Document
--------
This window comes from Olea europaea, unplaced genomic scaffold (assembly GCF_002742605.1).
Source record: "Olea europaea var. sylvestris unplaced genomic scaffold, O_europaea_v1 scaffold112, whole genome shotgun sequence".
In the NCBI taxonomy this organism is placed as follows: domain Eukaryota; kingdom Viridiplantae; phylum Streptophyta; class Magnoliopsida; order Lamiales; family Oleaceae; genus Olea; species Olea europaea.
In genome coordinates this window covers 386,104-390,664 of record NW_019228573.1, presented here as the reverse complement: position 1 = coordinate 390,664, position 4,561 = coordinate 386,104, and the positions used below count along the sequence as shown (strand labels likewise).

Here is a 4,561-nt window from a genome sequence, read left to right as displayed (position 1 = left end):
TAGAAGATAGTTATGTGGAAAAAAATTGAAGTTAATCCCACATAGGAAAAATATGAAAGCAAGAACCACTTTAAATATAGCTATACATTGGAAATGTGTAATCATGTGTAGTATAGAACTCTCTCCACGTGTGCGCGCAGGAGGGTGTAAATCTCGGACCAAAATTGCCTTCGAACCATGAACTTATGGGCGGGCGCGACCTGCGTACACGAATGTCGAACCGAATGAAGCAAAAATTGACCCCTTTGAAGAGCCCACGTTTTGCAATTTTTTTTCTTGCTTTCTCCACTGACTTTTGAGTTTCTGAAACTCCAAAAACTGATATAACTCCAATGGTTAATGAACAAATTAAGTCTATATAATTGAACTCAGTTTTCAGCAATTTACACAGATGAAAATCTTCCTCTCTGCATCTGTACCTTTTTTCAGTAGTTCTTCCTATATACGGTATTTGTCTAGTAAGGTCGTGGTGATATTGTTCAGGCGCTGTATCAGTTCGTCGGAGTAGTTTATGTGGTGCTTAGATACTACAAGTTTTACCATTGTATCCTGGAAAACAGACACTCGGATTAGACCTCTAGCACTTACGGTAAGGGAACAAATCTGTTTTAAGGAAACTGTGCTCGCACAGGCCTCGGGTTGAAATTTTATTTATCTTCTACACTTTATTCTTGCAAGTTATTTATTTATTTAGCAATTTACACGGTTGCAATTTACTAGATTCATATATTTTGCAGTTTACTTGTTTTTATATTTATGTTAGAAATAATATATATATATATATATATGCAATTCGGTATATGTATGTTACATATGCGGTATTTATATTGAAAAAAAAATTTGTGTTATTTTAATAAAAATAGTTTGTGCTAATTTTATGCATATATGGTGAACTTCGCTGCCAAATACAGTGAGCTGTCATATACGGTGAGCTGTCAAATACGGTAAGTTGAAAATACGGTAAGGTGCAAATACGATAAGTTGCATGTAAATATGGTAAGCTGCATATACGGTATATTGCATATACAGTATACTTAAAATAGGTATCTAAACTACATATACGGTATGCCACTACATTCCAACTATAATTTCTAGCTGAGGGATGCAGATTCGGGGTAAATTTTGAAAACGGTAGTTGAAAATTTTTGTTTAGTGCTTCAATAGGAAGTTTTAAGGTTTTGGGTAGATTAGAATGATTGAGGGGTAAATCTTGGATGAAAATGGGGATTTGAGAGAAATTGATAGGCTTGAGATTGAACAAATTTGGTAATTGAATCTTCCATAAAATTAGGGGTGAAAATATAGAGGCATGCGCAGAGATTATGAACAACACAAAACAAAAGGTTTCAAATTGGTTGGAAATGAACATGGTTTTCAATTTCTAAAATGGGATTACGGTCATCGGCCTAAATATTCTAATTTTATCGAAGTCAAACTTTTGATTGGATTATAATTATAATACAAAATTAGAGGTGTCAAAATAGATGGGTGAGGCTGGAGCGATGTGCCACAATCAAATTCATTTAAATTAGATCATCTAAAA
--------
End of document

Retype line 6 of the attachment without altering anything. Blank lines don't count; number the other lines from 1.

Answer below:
TAGAAGATAGTTATGTGGAAAAAAATTGAAGTTAATCCCACATAGGAAAAATATGAAAGCAAGAACCACTTTAAATATAGCTATACATTGGAAATGTGTAATCATGTGTAGTATAGAACTCTCTCCACGTGTGCGCGCAGGAGGGTGTAAATCTCGGACCAAAATTGCCTTCGAACCATGAACTTATGGGCGGGCGCGACCTGCGTACACGAATGTCGAACCGAATGAAGCAAAAATTGACCCCTTTGAAGAGCCCACGTTTTGCAATTTTTTTTCTTGCTTTCTCCACTGACTTTTGAGTTTCTGAAACTCCAAAAACTGATATAACTCCAATGGTTAATGAACAAATTAAGTCTATATAATTGAACTCAGTTTTCAGCAATTTACACAGATGAAAATCTTCCTCTCTGCATCTGTACCTTTTTTCAGTAGTTCTTCCTATATACGGTATTTGTCTAGTAAGGTCGTGGTGATATTGTTCAGGCGCTGTATCAGTTCGTCGGAGTAGTTTATGTGGTGCTTAGATACTACAAGTTTTACCATTGTATCCTGGAAAACAGACACTCGGATTAGACCTCTAGCACTTACGGTAAGGGAACAAATCTGTTTTAAGGAAACTGTGCTCGCACAGGCCTCGGGTTGAAATTTTATTTATCTTCTACACTTTATTCTTGCAAGTTATTTATTTATTTAGCAATTTACACGGTTGCAATTTACTAGATTCATATATTTTGCAGTTTACTTGTTTTTATATTTATGTTAGAAATAATATATATATATATATATATGCAATTCGGTATATGTATGTTACATATGCGGTATTTATATTGAAAAAAAAATTTGTGTTATTTTAATAAAAATAGTTTGTGCTAATTTTATGCATATATGGTGAACTTCGCTGCCAAATACAGTGAGCTGTCATATACGGTGAGCTGTCAAATACGGTAAGTTGAAAATACGGTAAGGTGCAAATACGATAAGTTGCATGTAAATATGGTAAGCTGCATATACGGTATATTGCATATACAGTATACTTAAAATAGGTATCTAAACTACATATACGGTATGCCACTACATTCCAACTATAATTTCTAGCTGAGGGATGCAGATTCGGGGTAAATTTTGAAAACGGTAGTTGAAAATTTTTGTTTAGTGCTTCAATAGGAAGTTTTAAGGTTTTGGGTAGATTAGAATGATTGAGGGGTAAATCTTGGATGAAAATGGGGATTTGAGAGAAATTGATAGGCTTGAGATTGAACAAATTTGGTAATTGAATCTTCCATAAAATTAGGGGTGAAAATATAGAGGCATGCGCAGAGATTATGAACAACACAAAACAAAAGGTTTCAAATTGGTTGGAAATGAACATGGTTTTCAATTTCTAAAATGGGATTACGGTCATCGGCCTAAATATTCTAATTTTATCGAAGTCAAACTTTTGATTGGATTATAATTATAATACAAAATTAGAGGTGTCAAAATAGATGGGTGAGGCTGGAGCGATGTGCCACAATCAAATTCATTTAAATTAGATCATCTAAAA